THAT Parent.


Photo source: ww.giphy.com, www.turning-point.org




“Well, the parents on this case are a bit….high maintenance
“You definitely need thick skin to work with this mother”
“You have experience dealing with…very involved parents right?”

If you're an ABA professional, then you probably know what I mean by the phrase “That Parent”. You have been warned about those kinds of families in hushed tones, or directly felt their wrath somewhere in your career experience.

Who loves honesty? Yup, me too. So let’s honestly describe what is meant by the hushed and frantic whispers about THAT parent. 

The parents are/A parent is:

  •  Difficult to please and/or very picky
  •  Quick to complain, criticize, belittle, or insult 
  • SUPER vocal, opinionated, and in-your-face assertive
  •  Overly involved in the therapy process
  •  Frequently talks over you, or talks for so long you forget the point you were going to make
  •  Demanding (if you don’t respond to their email fast enough they start texting you)
  •  Slow with praise or compliments
  •  If there is a chain of command, they never follow it. Any small grievance gets immediately reported to the top of the company 
  •  Habitually speaks in an agitated or annoyed tone of voice (always seems upset)

Is this description ringing any bells?  

Over the years, I’ve had multiple experiences dealing with THAT parent. Some experiences were very brief, usually because the parents abruptly stopped services. Other experiences seemed to stretch out like stars against the night sky, and every day with them felt like 1,000 years.

Back in the day I used to approach these types of parents with a queasy stomach, sweaty palms, and a lovely tension headache whenever I was in their presence. They made me nervous, made me stammer over my words, or worse, left me angrily rehearsing unspoken conversations in my head of what I should have said, or how I should have responded. And of course, nothing like THAT parent to make you feel wholly incompetent and like a disgrace to your field.

Fast forward to today as I have a few things I didn’t have back then: perspective, increased maturity, and a munchkin of my own. As a munchkin wrangler, do I now understand what it’s like to be a 24-7 advocate for a child with Autism? No. Do I know what it’s like to navigate IEP’s, special education laws, inclusion classrooms, and the like? No. Have I nearly gone into bankruptcy trying to get my little one all the therapies she needs that insurance *coincidentally* won’t cover? Nope. BUT, I can only imagine what going through all of that might do to my awesome, bubbly personality. ;-)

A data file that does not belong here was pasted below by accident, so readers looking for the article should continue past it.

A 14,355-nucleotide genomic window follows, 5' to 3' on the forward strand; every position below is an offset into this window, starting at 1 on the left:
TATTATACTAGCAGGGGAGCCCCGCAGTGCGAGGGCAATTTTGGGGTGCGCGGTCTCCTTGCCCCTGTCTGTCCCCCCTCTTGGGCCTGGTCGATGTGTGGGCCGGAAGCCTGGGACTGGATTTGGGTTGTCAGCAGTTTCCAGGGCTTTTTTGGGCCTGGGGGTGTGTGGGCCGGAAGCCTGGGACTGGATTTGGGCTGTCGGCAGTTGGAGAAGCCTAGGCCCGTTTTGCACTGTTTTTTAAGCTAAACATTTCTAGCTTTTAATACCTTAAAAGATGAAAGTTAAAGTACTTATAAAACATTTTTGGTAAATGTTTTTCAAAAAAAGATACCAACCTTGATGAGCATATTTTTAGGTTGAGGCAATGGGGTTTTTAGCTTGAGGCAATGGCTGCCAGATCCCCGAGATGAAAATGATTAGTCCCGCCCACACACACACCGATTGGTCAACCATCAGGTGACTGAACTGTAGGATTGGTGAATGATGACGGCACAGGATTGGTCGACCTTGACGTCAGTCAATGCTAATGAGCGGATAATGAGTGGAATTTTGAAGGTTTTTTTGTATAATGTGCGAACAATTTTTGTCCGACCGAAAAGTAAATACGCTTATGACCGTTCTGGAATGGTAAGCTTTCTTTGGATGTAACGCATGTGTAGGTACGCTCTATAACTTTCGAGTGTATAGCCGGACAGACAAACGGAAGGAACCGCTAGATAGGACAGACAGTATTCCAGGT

And now we have reached my point: There is nothing wrong with being THAT parent. Not only is there nothing wrong with it, we ALL have the potential to be That parent when it comes to our children.

Even the most sweet, gentle, Happy Happy-Joy Joy parents that I work with have stories to tell me about that “one time” they acted like THAT parent. They ashamedly, or with clearly false bravado, tell me about the time they yelled at their child’s teacher, said the F word in an IEP meeting, or made the ABA therapist cry. 

For the most part, THAT parent doesn’t enjoy behaving the way they sometimes behave. They are not out to get you, and do not actually despise you. They are not intentionally trying to make your job harder, trying to get you fired, or trying to make you look bad. Actually it’s the opposite: they are more concerned about their child than about you.
 If fighting for what their child needs means you get yanked off a case, or receive regular 2 a.m. emails from them, or you have to spend 4 hours rewriting the behavior plan they didn’t like, then so be it. 

When dealing with THAT parent, it’s helpful to take a step back and switch out THAT for This:

  • This parent did not ask to be in the position they are in
  •  This parent may lack a strong support system that also gives them honest feedback on their behavior 
  •  This parent may be having marriage problems
  •  This parent may be dealing with emotional or mental health issues
  •  This parent may still be carrying guilt about previous experiences where they did NOT speak up
  • This parent may feel resentful that you can help their child in ways that they can’t
  • This parent may not have slept in days because they stay up nights worrying about their child’s future


My advice for navigating the choppy waters around THAT parent is to choose empathy over offense, to tackle problems/conflict head on and respectfully, and to know when to back off. By “back off”, I mean know when to say “Well then I can’t help you”. 

Part of being an ethical professional is being able to assess when you are not adding value to someone’s situation. If the working relationship has become more about misunderstandings and heated conversations, then how is that helping the individual receiving services? It really has nothing to do with someone being THAT parent: if what you bring to the table is not seen as valuable to the parents/family, then get out of the way for someone else who could potentially be a better fit.



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